The Christian is now the Elephant in the Room
As a Christian, I’ve thought long and hard about stepping into this debate. The most useful piece of information anyone ever told me before I embarked on this publishing game was, “Protect your brand.”
She was right. I should. I have. I do.
And it’s the reason I’ve never got into it before, not publicly anyway. I’ve tried to listen to people online and in person who trespass into the Christian bashing room but to no avail. I’ve learned to be quiet because they really don’t want to hear. But I walked into a discussion yesterday, sauntering in online like we’re apt to do, noticing a blog article which I’d seen before about a vicar who dressed up as a tramp and watched how his congregation behaved towards him, before and after the grand reveal. All fine. I’ve seen it before. The articles – and variations of it – have been around since 2008. The vicar in the article below had been performing that particular stunt for 20 years, in different churches with varying results. Good on him. Sometimes we need a change of pace to spot our own shortcomings, wake us up and set us on a different course.
The article on the news feed I saw was a different one, but the gist of the original is HERE.
The first few times I read it in its differing forms I was intrigued and heartened by a church in the process of attempting to learn and heal itself. As this article has done the rounds in the ensuing years, becoming embellished and gaining more glamorous headlines and heart wrenching pictures, being re-enacted and mimicked across the world, the reception it receives has changed.
The discussion I wandered into the back of, began yet again with an article just like the one linked above. Within as few as six comments, the tone turned on Christians, filling the thread with examples of how rubbish we all are, how bigoted and two faced, lumping us in with those who have fueled wars and banged our tambourines over the deaths of others. Now, I’m not picking on particular people. I like them all otherwise I wouldn’t have them as online friends. But what I saw there is sadly indicative of the world’s view of Christians. It’s as though the cross gets thrown into the centre of a room like the proverbial bone and everyone jumps on board for a chew. The only acceptable result is one in which the Christians concede they’re pretty rubbish and everyone leaves happy.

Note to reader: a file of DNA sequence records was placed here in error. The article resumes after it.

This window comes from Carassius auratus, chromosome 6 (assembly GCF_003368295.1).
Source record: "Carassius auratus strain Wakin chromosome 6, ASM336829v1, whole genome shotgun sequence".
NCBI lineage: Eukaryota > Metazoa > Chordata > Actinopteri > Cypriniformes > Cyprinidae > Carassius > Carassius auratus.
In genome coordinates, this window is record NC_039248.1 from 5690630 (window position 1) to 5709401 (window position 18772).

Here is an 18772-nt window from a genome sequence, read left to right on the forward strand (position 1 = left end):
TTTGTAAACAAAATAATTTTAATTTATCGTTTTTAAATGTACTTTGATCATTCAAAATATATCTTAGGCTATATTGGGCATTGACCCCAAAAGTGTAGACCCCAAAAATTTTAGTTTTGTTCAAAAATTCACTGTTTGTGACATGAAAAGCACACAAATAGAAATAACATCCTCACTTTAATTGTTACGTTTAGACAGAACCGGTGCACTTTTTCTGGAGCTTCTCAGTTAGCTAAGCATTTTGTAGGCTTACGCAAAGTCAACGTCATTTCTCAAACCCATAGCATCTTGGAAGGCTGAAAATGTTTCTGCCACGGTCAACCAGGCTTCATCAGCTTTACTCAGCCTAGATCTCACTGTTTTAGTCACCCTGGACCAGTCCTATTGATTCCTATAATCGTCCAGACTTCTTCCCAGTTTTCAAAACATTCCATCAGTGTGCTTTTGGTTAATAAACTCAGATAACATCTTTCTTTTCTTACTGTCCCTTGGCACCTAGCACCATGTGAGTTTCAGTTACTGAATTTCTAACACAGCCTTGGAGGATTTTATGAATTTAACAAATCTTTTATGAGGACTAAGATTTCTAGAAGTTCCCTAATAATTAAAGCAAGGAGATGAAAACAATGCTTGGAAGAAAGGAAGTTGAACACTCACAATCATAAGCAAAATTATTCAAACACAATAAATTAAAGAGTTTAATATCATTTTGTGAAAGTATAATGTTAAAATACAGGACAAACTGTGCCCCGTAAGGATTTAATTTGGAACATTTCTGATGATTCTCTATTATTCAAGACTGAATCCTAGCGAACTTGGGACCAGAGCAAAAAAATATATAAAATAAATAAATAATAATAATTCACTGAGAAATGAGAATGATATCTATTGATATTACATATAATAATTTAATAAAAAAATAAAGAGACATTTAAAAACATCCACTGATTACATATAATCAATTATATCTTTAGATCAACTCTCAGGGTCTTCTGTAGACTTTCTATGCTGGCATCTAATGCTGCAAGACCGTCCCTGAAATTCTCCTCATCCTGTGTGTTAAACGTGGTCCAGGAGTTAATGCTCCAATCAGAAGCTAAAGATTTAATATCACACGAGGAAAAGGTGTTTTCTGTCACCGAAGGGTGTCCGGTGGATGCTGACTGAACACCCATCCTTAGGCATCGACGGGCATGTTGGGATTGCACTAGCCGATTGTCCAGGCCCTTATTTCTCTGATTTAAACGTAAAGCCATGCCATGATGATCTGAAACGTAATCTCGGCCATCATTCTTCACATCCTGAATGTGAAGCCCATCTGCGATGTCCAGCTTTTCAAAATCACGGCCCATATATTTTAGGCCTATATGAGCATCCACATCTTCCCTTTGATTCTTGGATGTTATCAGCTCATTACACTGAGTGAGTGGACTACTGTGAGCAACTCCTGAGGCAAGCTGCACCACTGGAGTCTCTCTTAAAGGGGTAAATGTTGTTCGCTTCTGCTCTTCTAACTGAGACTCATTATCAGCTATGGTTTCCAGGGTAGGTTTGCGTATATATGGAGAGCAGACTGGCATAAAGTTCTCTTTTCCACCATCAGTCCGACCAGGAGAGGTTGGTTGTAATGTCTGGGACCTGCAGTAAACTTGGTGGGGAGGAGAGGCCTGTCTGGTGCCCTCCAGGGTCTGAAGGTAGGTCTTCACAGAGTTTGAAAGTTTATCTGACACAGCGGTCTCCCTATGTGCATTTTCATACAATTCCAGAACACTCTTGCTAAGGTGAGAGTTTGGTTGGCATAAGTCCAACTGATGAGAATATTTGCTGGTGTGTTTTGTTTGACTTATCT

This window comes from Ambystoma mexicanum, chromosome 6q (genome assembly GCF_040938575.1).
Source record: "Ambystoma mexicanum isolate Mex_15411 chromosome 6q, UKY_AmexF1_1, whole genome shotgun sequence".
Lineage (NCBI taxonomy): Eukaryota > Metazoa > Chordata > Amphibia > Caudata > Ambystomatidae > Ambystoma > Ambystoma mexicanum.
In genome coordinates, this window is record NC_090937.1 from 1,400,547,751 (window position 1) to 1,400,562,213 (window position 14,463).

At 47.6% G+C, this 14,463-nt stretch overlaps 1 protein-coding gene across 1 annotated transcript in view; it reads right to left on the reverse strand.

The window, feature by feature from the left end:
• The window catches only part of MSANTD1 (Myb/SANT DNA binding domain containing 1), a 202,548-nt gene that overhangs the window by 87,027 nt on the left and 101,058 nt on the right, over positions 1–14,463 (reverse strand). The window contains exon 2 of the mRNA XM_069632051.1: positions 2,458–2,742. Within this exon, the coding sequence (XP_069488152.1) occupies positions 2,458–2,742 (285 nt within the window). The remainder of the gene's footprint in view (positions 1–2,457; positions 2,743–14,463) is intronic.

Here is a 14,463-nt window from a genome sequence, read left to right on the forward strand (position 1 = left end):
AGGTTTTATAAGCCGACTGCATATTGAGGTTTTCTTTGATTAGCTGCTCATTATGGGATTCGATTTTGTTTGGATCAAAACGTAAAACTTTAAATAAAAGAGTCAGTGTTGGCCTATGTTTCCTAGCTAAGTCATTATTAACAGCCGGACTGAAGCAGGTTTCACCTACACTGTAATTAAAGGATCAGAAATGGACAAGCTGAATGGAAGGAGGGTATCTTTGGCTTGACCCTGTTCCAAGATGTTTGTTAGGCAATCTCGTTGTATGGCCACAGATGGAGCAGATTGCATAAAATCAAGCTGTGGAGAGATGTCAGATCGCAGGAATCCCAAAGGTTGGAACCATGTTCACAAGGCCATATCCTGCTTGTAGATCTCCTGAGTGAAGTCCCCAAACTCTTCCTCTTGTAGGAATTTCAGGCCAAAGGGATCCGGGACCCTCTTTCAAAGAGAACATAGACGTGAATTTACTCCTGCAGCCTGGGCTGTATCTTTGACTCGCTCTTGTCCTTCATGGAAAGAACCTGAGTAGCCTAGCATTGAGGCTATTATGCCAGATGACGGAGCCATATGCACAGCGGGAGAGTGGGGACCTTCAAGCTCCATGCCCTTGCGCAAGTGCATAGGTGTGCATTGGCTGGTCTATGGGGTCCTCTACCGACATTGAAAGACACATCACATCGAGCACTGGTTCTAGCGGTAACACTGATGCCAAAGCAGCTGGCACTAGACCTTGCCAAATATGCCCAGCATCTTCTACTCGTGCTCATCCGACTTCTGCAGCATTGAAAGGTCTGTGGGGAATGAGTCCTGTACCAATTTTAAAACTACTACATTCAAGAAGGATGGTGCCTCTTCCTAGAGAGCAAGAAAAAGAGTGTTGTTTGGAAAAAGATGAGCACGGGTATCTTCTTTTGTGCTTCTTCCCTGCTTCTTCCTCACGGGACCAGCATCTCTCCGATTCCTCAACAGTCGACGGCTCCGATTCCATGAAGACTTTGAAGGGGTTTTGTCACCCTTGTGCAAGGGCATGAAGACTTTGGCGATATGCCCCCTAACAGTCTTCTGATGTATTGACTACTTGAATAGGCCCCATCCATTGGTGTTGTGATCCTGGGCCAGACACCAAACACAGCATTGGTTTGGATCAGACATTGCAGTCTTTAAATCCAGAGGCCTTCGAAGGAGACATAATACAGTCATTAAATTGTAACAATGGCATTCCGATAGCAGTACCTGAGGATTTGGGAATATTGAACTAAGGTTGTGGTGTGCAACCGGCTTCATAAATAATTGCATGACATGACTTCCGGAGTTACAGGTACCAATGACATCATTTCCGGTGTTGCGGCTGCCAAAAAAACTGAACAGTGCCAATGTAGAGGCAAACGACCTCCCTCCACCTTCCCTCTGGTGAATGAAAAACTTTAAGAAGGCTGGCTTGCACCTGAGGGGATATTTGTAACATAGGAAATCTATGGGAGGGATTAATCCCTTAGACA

I became a Christian aged 30, in the little English town of Market Harborough. Nobody came after me with a bible and hit me until I submitted, but on the contrary, the people I encountered were lovely, enfolded me in friendship and I stayed there until my family emigrated to New Zealand in 2006.
Christians aren’t perfect. It’s one of the first things I learned because a swift glance in the mirror will show most of us that neither are we. We’d all agree we’re on a journey, striving for a perfection we’ll never achieve in our own strength. Most of us resemble blindfolded soccer players in a premiere league game, stumbling around the pitch without a clue but giving it our best shot. Own goals are an unfortunate consequence of playing but occasionally someone scores an absolute peach at the right end and everyone goes mad with congratulations.